• Lifetime Learning Credit: Graduate students can't take the American Opportunity Credit, but they are still likely to qualify for the Lifetime Learning Credit. This credit is 20% of the first $10,000 you spent on qualifying educational expenses, such as tuition and fees. The maximum amount of the credit is $2,000, and it is not refundable at all. You will only receive a percentage of the credit if your AGI is between $53,000 and $63,000, or between $107,000 and $127,000 if you're married filing jointly.

  • Tuition and Fees Deduction: The last option is to take a tuition and fees deduction of up to $4,000 of tuition and fees you paid. The deduction can reduce your taxable income even if you do not itemize deductions. If your AGI is between $65,000 and $80,000 (or $130,000 and $160,000 if married filing jointly), you can only deduct up to $2,000 of tuition and fees.

List the interest you paid on student loans: If you have already begun repayment on your student loans, you will want to claim the interest you paid as a tax deduction. The student loan interest deduction is what is called an above-the-line deduction, which means you can claim it even if you are not itemizing deductions. Therefore, if you paid interest, there is no reason to not claim it on your tax return! You can deduct up to $2,500 of interest paid each year, but you are not allowed to deduct anything if you are listed as a dependent on someone else's return or if you are married filing separately.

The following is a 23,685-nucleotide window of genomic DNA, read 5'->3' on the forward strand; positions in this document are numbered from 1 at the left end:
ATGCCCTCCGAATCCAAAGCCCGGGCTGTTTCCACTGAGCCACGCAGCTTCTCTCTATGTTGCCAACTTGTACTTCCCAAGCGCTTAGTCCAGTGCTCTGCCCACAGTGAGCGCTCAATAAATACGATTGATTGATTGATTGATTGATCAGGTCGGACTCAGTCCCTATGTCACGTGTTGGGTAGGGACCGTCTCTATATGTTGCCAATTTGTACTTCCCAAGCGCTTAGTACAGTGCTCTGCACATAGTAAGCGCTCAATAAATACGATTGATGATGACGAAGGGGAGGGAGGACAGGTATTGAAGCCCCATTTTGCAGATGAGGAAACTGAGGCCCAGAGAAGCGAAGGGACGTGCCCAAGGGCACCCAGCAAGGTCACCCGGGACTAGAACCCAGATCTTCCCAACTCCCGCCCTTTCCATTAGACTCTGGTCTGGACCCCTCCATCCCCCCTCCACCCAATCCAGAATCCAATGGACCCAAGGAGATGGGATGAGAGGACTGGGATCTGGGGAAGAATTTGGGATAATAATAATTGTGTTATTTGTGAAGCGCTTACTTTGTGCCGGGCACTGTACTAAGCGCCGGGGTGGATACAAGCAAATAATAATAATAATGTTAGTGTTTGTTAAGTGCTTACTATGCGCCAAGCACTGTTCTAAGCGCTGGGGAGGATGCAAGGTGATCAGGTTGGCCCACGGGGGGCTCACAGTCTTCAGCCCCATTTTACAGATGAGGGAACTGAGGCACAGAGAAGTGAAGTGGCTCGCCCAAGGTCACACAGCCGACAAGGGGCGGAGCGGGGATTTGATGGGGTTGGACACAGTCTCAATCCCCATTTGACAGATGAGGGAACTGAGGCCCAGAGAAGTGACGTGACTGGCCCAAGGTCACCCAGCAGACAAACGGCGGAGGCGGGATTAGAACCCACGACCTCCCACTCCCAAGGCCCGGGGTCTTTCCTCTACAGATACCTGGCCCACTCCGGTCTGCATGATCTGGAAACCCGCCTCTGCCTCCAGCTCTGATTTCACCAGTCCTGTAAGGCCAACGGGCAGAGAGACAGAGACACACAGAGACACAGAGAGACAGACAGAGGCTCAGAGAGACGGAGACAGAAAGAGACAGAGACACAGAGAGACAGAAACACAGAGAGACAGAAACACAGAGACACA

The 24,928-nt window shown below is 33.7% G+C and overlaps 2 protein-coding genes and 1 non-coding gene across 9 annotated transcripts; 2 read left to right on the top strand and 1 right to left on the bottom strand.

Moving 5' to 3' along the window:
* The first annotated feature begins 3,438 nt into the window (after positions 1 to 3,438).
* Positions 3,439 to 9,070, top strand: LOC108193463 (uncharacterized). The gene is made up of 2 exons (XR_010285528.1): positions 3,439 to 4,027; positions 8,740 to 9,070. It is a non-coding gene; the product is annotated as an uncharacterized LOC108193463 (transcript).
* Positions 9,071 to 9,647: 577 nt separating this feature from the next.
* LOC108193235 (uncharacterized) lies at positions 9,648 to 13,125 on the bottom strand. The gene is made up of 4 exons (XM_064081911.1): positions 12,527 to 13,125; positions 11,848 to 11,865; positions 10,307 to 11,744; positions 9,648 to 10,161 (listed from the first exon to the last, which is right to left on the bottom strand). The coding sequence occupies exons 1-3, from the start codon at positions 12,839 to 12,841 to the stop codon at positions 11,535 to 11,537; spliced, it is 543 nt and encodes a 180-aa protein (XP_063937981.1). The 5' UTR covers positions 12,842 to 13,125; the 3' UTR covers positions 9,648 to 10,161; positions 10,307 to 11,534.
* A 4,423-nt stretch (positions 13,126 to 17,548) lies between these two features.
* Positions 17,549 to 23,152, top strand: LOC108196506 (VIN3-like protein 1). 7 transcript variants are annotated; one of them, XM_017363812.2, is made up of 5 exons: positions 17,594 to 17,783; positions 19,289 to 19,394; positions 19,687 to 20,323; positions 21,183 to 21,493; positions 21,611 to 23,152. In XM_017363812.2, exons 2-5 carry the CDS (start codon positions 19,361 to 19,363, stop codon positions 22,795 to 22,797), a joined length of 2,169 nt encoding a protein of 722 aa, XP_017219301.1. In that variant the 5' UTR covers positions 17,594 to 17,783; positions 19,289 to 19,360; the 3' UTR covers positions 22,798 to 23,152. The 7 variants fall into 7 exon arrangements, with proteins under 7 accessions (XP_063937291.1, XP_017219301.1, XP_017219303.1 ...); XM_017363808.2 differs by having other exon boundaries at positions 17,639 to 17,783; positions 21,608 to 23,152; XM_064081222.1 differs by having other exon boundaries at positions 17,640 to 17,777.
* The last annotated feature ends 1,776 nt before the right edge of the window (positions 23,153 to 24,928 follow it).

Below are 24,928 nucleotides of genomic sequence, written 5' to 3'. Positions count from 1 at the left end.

Do you need to list your scholarships and grants as income?: Many students receive thousands of dollars each year in federal, state, and private grants and scholarships. This could mean a big hit come tax time if you have to list these as part of your income for the year. The good news is that, in most cases, grant and scholarship money is not considered to be income for tax purposes. You don't have to list the money as income as long as you are enrolled in a degree program and are using the money for tuition, fees, and course-related expenses like books and supplies that are required for all students in the class to purchase. However, if you use a scholarship or grant to pay for room and board, travel, or non-required equipment like a computer, you will have to include it in your taxable income.

Think of your tax return as yet another assignment to fit into your calendar during the spring semester. This is one where it will often pay to not procrastinate. If you are due a refund, the sooner you submit your tax return, the sooner you will get your refund. You can even enter your checking account information on your return through OnePriceTaxes to get your refund as a direct deposit, which is the fastest method. Get to work on your tax return now and you could be enjoying dinner and a movie in a couple weeks with your refund money!